England batsman Andrew Strauss is looking forward to playing international cricket in a more relaxed frame of mind after securing his place in the side with a Test-best 177 in the final match of the tour of New Zealand.
Strauss's hundred in Napier last month helped provide the platform from which England were able to go on and clinch a 121-run victory and with it a 2-1 series win.
It was the Middlesex left-hander's first Test century since August 2006 and came at a time when it was widely assumed he would be dropped from the England side unless he delivered a big score.
Strauss had been omitted from England's tour of Sri Lanka before Christmas and was then chosen ahead of Owais Shah for the New Zealand series despite having done little in the interim to suggest he should get the nod over his Middlesex team-mate.
But the 31-year-old Strauss, out for nought in the first innings at Napier, came good at the last and can now, injuries permitting, look forward to facing New Zealand again when the first Test gets underway at his Lord's home ground on May 15.
"The hundred gave me a fair amount of relief but more than anything a great deal of happiness to get a hundred and help England win the series," he told reporters at Lord's here Tuesday.
"I just felt I was contributing to the side again. It was a tough series and one we needed to win," said Strauss who, after 46 Tests, averages over 40 - widely regarded as the mark of a good Test batsman.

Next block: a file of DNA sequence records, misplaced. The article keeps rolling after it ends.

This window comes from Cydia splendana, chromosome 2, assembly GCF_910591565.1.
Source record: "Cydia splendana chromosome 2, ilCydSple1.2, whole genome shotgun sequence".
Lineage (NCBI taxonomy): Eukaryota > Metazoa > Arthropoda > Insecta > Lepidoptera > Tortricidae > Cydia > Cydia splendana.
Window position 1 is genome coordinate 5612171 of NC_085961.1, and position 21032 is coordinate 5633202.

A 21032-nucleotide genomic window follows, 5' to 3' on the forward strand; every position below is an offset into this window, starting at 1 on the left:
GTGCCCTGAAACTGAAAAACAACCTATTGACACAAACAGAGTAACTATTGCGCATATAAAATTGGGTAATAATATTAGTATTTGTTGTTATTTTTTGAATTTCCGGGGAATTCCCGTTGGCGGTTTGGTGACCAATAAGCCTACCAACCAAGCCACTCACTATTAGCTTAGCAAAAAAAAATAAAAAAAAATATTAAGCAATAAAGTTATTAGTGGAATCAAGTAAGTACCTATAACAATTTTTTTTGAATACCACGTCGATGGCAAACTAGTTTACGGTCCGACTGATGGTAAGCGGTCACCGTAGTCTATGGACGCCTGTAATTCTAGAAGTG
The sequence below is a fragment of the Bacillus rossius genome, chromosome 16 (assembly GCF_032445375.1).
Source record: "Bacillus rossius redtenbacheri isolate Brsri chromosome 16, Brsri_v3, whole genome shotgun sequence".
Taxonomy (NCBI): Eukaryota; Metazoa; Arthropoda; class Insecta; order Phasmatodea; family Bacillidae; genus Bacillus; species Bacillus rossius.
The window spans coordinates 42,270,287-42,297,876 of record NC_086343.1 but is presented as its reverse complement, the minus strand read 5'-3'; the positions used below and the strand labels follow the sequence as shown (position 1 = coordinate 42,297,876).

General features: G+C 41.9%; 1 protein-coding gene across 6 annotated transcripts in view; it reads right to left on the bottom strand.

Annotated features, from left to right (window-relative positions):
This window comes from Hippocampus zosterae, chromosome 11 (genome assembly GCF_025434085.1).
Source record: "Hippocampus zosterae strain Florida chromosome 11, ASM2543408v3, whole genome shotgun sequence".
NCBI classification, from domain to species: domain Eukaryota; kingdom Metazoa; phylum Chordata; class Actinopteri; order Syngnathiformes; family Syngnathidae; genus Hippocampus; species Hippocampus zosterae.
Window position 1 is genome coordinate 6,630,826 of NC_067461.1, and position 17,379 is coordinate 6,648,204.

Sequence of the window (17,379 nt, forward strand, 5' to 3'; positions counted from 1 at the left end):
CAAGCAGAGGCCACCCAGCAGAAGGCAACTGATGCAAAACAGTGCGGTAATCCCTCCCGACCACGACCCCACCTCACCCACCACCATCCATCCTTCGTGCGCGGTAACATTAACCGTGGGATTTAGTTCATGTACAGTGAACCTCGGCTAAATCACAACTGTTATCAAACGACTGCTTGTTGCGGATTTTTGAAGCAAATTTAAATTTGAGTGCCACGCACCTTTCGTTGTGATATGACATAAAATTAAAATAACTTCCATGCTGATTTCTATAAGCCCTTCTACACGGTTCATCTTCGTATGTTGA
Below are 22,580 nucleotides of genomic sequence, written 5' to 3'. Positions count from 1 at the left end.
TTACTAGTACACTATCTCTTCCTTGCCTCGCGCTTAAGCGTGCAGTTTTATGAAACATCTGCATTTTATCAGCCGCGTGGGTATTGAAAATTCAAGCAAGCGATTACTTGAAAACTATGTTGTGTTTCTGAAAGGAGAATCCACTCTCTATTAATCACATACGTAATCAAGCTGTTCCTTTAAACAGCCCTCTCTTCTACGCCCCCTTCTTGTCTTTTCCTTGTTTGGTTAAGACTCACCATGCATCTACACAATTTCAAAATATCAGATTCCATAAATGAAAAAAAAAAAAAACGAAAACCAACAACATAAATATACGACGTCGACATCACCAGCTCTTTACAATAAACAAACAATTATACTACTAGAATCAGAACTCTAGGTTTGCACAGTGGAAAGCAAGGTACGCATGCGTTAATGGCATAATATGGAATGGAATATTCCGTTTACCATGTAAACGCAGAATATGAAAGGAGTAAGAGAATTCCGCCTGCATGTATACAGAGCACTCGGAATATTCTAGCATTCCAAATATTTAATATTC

"Having won that, like myself, the team feels a little bit less pressurised and will play better cricket on the back of it.
"Life does go on and things that are important to you remain the same. That is a good realisation to come to, it was just a shame that I had to be dropped in order to realise that."
Strauss, who four years ago marked his Test debut by scoring a hundred against New Zealand at Lord's, scored heavily early in his England career but then, like many a batsman before him, endured a slump.
"There were so many ingredients I had to look at, not just whether I played the right shot or not. I was in the wrong mindset, no doubt about that. I had gone away from my game plan and tried to play shots I should not have done and that was a symptom of having a bad mindset," Strauss recalled.
The former Middlesex captain said the key to his revival had been a determination to enjoy his cricket once again.
"The one thing I was determined to do throughout the (New Zealand) series was not worry too much about what lay around the corner," explained Strauss, also welcomed back into the England fold for his slip-catching.
"I don't think I coped with the pressure last summer. I was very worried by the end of it about what might happen if I didn't get runs but then you get pretty negative about things.
"Now having got a century I feel less pressurised still and I think that will enable me to play better."